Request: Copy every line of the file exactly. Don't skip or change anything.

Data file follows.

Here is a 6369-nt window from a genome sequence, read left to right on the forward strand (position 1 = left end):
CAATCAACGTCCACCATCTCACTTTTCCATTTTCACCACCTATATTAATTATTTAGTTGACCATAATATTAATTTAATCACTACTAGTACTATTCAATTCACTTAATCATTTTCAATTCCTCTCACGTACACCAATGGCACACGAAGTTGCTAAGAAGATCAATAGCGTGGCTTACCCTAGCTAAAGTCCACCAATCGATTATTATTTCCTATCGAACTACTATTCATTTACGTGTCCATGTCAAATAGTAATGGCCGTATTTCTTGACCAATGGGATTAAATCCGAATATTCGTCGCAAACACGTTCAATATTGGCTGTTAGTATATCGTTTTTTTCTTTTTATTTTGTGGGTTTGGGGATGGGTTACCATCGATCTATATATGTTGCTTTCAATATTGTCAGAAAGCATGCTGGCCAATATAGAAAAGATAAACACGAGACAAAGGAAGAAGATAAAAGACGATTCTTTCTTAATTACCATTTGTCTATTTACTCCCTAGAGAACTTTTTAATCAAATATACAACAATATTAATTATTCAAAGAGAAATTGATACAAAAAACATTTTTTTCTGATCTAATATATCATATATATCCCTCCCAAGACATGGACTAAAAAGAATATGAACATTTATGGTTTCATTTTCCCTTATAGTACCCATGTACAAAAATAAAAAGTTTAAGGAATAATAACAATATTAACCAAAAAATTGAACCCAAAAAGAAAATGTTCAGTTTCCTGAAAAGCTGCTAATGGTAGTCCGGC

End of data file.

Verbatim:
Here is a 6369-nt window from a genome sequence, read left to right on the forward strand (position 1 = left end):
CAATCAACGTCCACCATCTCACTTTTCCATTTTCACCACCTATATTAATTATTTAGTTGACCATAATATTAATTTAATCACTACTAGTACTATTCAATTCACTTAATCATTTTCAATTCCTCTCACGTACACCAATGGCACACGAAGTTGCTAAGAAGATCAATAGCGTGGCTTACCCTAGCTAAAGTCCACCAATCGATTATTATTTCCTATCGAACTACTATTCATTTACGTGTCCATGTCAAATAGTAATGGCCGTATTTCTTGACCAATGGGATTAAATCCGAATATTCGTCGCAAACACGTTCAATATTGGCTGTTAGTATATCGTTTTTTTCTTTTTATTTTGTGGGTTTGGGGATGGGTTACCATCGATCTATATATGTTGCTTTCAATATTGTCAGAAAGCATGCTGGCCAATATAGAAAAGATAAACACGAGACAAAGGAAGAAGATAAAAGACGATTCTTTCTTAATTACCATTTGTCTATTTACTCCCTAGAGAACTTTTTAATCAAATATACAACAATATTAATTATTCAAAGAGAAATTGATACAAAAAACATTTTTTTCTGATCTAATATATCATATATATCCCTCCCAAGACATGGACTAAAAAGAATATGAACATTTATGGTTTCATTTTCCCTTATAGTACCCATGTACAAAAATAAAAAGTTTAAGGAATAATAACAATATTAACCAAAAAATTGAACCCAAAAAGAAAATGTTCAGTTTCCTGAAAAGCTGCTAATGGTAGTCCGGC